Incidents Targeting Jews in England and Wales Rise, Even as Overall Number of Hate Crimes Fall, New Data Shows

A rally in London, England, against antisemitism. Photo: Matthew Chattle / Rex / Shutterstock.

October 20, 2021

Hate crimes targeting Jews in England and Wales rose last year, even as the overall number of religion-related hate crimes fell, according to statistics recently released by the United Kingdom’s Home Office.

In the year ending in March 2021, the data showed there were 1,228 offenses against Jews — a seven-percent increase from the 1,205 of the previous year.

This came as the total number of religion-related hate crimes in England and Wales dropped 18 percent — from 6,856 to 5,627.

The statistics reveal that Jews were victims of more than one in five religion-related hate crimes.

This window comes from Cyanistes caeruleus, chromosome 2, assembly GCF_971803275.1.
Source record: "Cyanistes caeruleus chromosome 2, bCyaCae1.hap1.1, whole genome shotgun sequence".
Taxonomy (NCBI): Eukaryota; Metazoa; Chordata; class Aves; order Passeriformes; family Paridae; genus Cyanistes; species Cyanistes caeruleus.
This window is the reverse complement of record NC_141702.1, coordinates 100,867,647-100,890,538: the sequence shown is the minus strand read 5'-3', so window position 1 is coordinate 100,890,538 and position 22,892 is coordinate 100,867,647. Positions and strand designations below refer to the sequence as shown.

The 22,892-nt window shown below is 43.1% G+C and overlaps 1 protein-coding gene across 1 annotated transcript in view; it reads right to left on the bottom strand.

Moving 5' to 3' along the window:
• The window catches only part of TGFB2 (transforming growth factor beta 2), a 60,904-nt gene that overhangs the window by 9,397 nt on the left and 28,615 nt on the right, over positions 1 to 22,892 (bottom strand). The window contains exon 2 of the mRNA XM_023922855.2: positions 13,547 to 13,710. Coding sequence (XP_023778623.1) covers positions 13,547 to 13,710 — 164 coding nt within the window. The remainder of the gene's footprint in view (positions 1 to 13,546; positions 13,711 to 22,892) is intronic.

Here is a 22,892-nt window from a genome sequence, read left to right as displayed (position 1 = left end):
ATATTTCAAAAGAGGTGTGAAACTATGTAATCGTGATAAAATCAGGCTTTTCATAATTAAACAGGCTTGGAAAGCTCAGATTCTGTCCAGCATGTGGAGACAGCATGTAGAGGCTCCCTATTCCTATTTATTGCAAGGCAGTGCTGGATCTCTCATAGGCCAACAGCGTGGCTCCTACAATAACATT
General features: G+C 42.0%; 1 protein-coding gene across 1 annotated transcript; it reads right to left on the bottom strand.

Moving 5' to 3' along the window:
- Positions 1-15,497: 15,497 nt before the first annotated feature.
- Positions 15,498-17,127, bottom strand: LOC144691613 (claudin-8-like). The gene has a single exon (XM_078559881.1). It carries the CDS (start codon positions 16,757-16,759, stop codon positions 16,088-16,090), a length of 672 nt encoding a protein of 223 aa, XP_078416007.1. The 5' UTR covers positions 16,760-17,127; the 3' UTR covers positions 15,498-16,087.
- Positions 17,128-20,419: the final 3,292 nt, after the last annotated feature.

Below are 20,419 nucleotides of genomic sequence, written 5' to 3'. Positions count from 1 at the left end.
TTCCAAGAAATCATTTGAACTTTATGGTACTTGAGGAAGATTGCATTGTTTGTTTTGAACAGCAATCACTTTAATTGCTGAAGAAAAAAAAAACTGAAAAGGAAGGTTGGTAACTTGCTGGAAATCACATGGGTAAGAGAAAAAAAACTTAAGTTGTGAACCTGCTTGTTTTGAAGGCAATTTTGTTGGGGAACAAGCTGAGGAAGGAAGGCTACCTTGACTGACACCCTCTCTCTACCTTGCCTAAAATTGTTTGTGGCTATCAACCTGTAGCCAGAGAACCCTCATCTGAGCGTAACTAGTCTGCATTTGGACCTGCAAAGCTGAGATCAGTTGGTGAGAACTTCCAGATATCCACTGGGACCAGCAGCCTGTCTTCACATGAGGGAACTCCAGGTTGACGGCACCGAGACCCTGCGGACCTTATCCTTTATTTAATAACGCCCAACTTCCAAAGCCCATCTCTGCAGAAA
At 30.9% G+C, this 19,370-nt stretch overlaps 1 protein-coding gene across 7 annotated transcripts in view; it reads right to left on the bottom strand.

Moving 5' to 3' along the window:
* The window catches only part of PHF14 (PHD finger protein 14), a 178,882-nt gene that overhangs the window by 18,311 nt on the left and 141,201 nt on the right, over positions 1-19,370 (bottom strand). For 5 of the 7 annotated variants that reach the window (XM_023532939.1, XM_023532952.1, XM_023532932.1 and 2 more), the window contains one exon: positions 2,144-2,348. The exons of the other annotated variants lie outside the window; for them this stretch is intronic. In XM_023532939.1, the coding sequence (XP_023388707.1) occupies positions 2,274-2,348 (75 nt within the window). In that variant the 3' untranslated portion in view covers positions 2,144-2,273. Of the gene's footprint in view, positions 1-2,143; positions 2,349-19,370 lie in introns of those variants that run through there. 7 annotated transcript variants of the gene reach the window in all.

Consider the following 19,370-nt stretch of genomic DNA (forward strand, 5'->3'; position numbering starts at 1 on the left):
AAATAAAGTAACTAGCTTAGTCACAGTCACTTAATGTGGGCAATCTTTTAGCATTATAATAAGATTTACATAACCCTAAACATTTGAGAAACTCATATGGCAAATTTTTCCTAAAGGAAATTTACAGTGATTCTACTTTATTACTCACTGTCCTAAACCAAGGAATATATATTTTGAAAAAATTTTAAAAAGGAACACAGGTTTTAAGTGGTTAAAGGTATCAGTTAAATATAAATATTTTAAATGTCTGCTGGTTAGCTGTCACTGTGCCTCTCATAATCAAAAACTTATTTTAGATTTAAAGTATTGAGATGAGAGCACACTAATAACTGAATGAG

Notably, the jump in antisemitic crimes took place even before the worldwide spate of Jew-hatred incidents in May that accompanied a flare-up of violence in Israel and the Gaza Strip.

A spokesperson for the UK-based Community Security Trust (CST) was quoted by Jewish News as saying, “It is alarming that religious hate crime disproportionately affects the Jewish community to this extent, and especially that anti-Jewish hate crime has gone up at a time when most religious hate crime has fallen.”

“These figures do not even cover the period in May this year when anti-Jewish incidents reported to CST hit record levels,” the spokesperson added. “This trend needs to be reversed, and the people committing these crimes must be brought to justice.”

The Home Office defines a hate crime as “any criminal offence which is perceived, by the victim or any other person, to be motivated by hostility or prejudice towards someone based on a personal characteristic.”